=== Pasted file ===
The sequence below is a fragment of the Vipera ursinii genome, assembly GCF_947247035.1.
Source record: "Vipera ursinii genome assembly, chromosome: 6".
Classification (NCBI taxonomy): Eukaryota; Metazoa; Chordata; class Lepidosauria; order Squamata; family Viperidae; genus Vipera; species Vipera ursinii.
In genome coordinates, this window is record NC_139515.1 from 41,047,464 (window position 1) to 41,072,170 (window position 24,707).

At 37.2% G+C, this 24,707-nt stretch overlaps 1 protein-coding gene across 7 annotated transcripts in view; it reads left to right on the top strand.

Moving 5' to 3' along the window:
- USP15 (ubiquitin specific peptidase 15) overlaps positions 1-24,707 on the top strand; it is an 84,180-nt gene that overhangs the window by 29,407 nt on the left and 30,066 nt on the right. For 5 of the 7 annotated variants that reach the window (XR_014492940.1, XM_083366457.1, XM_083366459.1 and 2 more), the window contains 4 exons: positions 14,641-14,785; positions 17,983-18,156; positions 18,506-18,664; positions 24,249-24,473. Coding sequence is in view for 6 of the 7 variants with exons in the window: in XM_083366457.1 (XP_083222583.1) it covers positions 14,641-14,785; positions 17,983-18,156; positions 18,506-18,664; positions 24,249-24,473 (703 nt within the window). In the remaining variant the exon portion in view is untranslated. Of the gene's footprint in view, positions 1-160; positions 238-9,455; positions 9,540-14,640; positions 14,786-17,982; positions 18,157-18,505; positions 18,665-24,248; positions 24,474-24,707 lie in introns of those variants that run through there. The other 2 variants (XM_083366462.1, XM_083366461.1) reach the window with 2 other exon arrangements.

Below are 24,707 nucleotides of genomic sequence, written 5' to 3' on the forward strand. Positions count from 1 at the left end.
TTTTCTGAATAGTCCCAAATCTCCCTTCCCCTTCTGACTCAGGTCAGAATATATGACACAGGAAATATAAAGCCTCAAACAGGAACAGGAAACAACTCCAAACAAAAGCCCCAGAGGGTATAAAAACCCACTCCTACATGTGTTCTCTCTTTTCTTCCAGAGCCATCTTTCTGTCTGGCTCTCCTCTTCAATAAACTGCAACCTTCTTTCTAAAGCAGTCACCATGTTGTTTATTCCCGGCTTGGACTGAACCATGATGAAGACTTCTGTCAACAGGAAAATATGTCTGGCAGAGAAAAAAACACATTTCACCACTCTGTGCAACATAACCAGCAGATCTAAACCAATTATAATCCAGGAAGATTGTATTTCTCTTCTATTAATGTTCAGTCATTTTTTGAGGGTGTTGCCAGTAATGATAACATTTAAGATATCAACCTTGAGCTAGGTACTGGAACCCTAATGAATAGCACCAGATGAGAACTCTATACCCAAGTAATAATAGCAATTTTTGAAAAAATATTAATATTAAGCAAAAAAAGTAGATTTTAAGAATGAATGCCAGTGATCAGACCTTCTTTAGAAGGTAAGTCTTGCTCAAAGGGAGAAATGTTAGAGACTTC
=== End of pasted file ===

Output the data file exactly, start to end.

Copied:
The sequence below is a fragment of the Vipera ursinii genome, assembly GCF_947247035.1.
Source record: "Vipera ursinii genome assembly, chromosome: 6".
Classification (NCBI taxonomy): Eukaryota; Metazoa; Chordata; class Lepidosauria; order Squamata; family Viperidae; genus Vipera; species Vipera ursinii.
In genome coordinates, this window is record NC_139515.1 from 41,047,464 (window position 1) to 41,072,170 (window position 24,707).

At 37.2% G+C, this 24,707-nt stretch overlaps 1 protein-coding gene across 7 annotated transcripts in view; it reads left to right on the top strand.

Moving 5' to 3' along the window:
- USP15 (ubiquitin specific peptidase 15) overlaps positions 1-24,707 on the top strand; it is an 84,180-nt gene that overhangs the window by 29,407 nt on the left and 30,066 nt on the right. For 5 of the 7 annotated variants that reach the window (XR_014492940.1, XM_083366457.1, XM_083366459.1 and 2 more), the window contains 4 exons: positions 14,641-14,785; positions 17,983-18,156; positions 18,506-18,664; positions 24,249-24,473. Coding sequence is in view for 6 of the 7 variants with exons in the window: in XM_083366457.1 (XP_083222583.1) it covers positions 14,641-14,785; positions 17,983-18,156; positions 18,506-18,664; positions 24,249-24,473 (703 nt within the window). In the remaining variant the exon portion in view is untranslated. Of the gene's footprint in view, positions 1-160; positions 238-9,455; positions 9,540-14,640; positions 14,786-17,982; positions 18,157-18,505; positions 18,665-24,248; positions 24,474-24,707 lie in introns of those variants that run through there. The other 2 variants (XM_083366462.1, XM_083366461.1) reach the window with 2 other exon arrangements.

Below are 24,707 nucleotides of genomic sequence, written 5' to 3' on the forward strand. Positions count from 1 at the left end.
TTTTCTGAATAGTCCCAAATCTCCCTTCCCCTTCTGACTCAGGTCAGAATATATGACACAGGAAATATAAAGCCTCAAACAGGAACAGGAAACAACTCCAAACAAAAGCCCCAGAGGGTATAAAAACCCACTCCTACATGTGTTCTCTCTTTTCTTCCAGAGCCATCTTTCTGTCTGGCTCTCCTCTTCAATAAACTGCAACCTTCTTTCTAAAGCAGTCACCATGTTGTTTATTCCCGGCTTGGACTGAACCATGATGAAGACTTCTGTCAACAGGAAAATATGTCTGGCAGAGAAAAAAACACATTTCACCACTCTGTGCAACATAACCAGCAGATCTAAACCAATTATAATCCAGGAAGATTGTATTTCTCTTCTATTAATGTTCAGTCATTTTTTGAGGGTGTTGCCAGTAATGATAACATTTAAGATATCAACCTTGAGCTAGGTACTGGAACCCTAATGAATAGCACCAGATGAGAACTCTATACCCAAGTAATAATAGCAATTTTTGAAAAAATATTAATATTAAGCAAAAAAAGTAGATTTTAAGAATGAATGCCAGTGATCAGACCTTCTTTAGAAGGTAAGTCTTGCTCAAAGGGAGAAATGTTAGAGACTTC